This is another curse from England. Italian artist Giovanni Bragolin painted a picture of a crying boy that inexplicably became very popular in the 1950s and had many prints made. The superstition goes that the pictures of this mournful child cause fires. In an article in the tabloid The Sun from September 4th, 1985, it was mentioned that a couple’s house burned down, but the fire didn’t burn “The Crying Boy.” Even British fire-fighters were already so scared of it that none of them would allow copies of the painting into their own homes. More such incidents of the prints being unscathed in house fires, both before and after the article, were reported, and suddenly a story popped up that the painting was of an orphan whose home had burned down until The Sun called for the unburnt copies to burned, which all went to vain. The paintings are now gone into oblivion, but what we don’t get is the fact that why anyone would hang a boy’s crying face in the walls of their house.
3) The Hope Diamond
One of the most dazzling gems in the world is the Hope Diamond, a beautiful blue diamond weighing over 45 carats. About the size of a walnut, the stone is estimated to be worth a quarter of a billion dollars, yet, no absurd billionaires have ever had a wish to own it. It has travelled the world but now resides in the Smithsonian Natural History Museum, and some believe it is cursed. It is said that it was plucked away by a Hindu priest from the brow of an Indian temple idol and he was punished for this unholy sin with a slow and agonizing death. It made its European debut in 1642, when it was bought by a French merchant, who sold it to King Louis XIV for a handsome profit but was mauled to death by a pack of wild dogs. Other rumoured victims of the diamond have suffered disgrace, divorce, suicide, imprisonment, torture, financial ruin, lynching, decapitation or even beheading, like in the case of Louis XIV and Marie Antoinette, who were beheaded. Finally, we have a diamond we will not even touch even if it would be served on a silver platter.
2) The Woman from Lemb Statue
The Woman from Lemb Statue was a statue referred to as the “The Goddess of Death” because of the several killings it is responsible for. Originally made around 3500 B.C.E. in Cyprus and then found in 1878 in Eastern Europe, the first owner was a Lord Elphont. His seven-member family all died within six years of Elphont receiving the statue. The Woman from Lemb was then acquired by a man Ivor Manucci, who died along with his entire family within the next four years. Then it went to a Lord Thompson-Noel. Following suit, he and his family died too. The statue disappeared for a bit, but its next confirmed owner was Sir Alan Biverbrook, who wife and two daughters shortly choked to death, simultaneously. With two sons left, Biverbrook wisely donated the dangerous thing to the Royal Scottish Museum. To top off the mystery, the museum curator who handled the statue died within a year.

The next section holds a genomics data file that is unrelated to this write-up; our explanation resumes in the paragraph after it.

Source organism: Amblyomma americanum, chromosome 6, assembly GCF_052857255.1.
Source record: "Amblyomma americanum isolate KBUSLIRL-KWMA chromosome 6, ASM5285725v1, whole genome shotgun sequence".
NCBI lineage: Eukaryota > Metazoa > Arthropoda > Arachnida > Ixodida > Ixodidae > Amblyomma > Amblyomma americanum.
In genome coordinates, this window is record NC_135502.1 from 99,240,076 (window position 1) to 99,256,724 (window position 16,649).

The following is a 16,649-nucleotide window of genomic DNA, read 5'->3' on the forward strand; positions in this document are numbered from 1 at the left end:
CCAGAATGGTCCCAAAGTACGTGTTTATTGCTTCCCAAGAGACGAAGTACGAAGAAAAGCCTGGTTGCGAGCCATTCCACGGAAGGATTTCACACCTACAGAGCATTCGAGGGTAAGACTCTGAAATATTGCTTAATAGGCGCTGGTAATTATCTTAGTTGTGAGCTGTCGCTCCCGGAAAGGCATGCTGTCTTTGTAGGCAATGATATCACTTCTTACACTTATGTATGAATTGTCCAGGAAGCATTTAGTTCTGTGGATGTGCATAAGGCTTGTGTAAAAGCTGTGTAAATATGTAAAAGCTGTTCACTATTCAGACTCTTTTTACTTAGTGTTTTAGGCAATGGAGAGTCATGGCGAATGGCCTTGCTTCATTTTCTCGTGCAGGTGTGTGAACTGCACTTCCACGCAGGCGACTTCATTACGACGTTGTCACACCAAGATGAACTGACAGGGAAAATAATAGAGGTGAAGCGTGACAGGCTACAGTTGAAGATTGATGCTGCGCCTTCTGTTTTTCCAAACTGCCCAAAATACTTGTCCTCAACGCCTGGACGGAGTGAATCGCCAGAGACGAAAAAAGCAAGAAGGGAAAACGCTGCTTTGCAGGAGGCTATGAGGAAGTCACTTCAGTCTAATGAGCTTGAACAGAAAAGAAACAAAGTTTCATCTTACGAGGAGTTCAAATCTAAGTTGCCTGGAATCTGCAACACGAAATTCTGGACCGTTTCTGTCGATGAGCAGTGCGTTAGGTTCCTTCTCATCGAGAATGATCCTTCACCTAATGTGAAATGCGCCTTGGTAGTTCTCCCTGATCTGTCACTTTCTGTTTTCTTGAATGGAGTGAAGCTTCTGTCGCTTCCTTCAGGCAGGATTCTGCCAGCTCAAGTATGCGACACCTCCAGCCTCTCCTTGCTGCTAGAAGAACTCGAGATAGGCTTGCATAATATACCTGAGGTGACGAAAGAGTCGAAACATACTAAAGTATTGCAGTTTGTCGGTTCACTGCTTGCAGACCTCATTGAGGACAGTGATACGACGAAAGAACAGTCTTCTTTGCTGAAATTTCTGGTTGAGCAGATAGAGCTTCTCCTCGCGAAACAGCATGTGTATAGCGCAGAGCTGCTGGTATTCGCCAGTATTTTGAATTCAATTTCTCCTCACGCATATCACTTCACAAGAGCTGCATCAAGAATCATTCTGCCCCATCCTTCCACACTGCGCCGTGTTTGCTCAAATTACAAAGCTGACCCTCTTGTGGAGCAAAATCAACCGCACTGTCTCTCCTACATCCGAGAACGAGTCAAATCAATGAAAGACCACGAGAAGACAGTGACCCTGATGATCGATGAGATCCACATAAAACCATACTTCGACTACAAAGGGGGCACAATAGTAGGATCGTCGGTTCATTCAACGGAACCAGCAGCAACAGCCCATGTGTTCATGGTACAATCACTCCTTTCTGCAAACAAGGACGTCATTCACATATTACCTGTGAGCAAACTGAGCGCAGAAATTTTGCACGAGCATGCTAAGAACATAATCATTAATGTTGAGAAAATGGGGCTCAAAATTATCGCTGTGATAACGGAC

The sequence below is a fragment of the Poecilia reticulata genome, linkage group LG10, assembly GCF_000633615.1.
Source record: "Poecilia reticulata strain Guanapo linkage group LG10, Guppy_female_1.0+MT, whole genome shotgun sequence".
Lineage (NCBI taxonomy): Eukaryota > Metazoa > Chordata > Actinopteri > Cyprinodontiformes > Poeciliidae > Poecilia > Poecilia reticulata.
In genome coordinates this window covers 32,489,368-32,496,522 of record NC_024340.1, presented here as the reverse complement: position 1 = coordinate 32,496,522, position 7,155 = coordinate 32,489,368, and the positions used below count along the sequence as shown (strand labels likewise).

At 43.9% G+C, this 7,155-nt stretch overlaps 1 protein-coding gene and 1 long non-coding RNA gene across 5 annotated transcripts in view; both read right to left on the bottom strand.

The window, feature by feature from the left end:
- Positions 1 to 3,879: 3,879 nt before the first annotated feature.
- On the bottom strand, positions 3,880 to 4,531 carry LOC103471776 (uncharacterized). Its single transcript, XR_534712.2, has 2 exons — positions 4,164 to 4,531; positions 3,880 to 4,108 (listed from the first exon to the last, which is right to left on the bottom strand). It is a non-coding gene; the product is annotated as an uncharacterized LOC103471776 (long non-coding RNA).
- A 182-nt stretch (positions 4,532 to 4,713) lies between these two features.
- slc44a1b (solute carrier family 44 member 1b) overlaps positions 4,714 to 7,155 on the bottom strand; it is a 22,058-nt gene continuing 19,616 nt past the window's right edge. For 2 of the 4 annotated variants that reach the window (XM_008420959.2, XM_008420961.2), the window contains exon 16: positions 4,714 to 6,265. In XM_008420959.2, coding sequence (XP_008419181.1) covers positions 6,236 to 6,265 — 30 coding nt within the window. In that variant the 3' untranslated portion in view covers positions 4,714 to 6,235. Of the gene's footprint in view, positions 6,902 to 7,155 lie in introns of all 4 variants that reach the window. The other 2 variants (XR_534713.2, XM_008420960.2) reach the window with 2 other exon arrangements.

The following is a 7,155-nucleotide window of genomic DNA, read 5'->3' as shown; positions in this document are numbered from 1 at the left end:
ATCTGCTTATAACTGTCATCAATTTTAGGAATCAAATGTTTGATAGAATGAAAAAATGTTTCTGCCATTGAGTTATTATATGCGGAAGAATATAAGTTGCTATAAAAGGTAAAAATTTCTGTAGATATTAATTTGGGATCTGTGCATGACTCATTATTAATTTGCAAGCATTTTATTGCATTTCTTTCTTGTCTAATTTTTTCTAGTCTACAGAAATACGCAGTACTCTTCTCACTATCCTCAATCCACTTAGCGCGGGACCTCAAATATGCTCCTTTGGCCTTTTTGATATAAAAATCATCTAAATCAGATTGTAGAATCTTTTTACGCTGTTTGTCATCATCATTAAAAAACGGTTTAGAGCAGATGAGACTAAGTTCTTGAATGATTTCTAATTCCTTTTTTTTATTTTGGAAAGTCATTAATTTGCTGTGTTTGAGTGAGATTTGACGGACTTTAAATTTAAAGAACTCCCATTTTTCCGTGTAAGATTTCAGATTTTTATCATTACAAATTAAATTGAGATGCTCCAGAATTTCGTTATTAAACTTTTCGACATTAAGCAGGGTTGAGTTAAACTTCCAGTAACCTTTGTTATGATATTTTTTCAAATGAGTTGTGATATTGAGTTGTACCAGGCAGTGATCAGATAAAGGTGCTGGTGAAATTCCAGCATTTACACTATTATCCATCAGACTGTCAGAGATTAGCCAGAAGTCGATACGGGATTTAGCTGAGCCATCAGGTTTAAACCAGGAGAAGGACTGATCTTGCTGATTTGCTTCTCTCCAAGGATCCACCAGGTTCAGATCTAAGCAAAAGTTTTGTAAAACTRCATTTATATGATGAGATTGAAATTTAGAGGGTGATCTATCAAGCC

1) Annabelle the Doll
This is an entry you definitely know about because of the movie that was made after taking inspiration from it, “Annabelle”. In 1970, a woman gave a doll to her daughter Donna who later on kept on finding the doll in places she never left them in. To make it creepier, the doll started leaving messages behind that said “Help”. And then they found the doll with blood on it. Lou, a person who warned the family about something sinister and demonic behind the doll was then visited by Annabelle, who levitated up his body and strangled him until he passed out. Donna and her friend Angie found Lou with claw marks on his chest with just Annabelle present in the room beside him. Called by the girls, Ed and Lorraine Warren, a very famous couple of “church agents” who were apparently ghost whisperers, decided the doll was actually a conduit to hell that a demon was using. Two exorcisms didn’t work, and now the doll resides behind a glass cause in the Warrens’ occult museum, where it still moves (as dolls are already not creepy enough)
So, we are here, but we aren’t sure whether you still believe in the said curses or not, because they directly speak about the forces above us, above our living realm. So what will you do if you come across such an object- be a believer and ignore it completely, or be a pragmatist and go check it out (and die!)?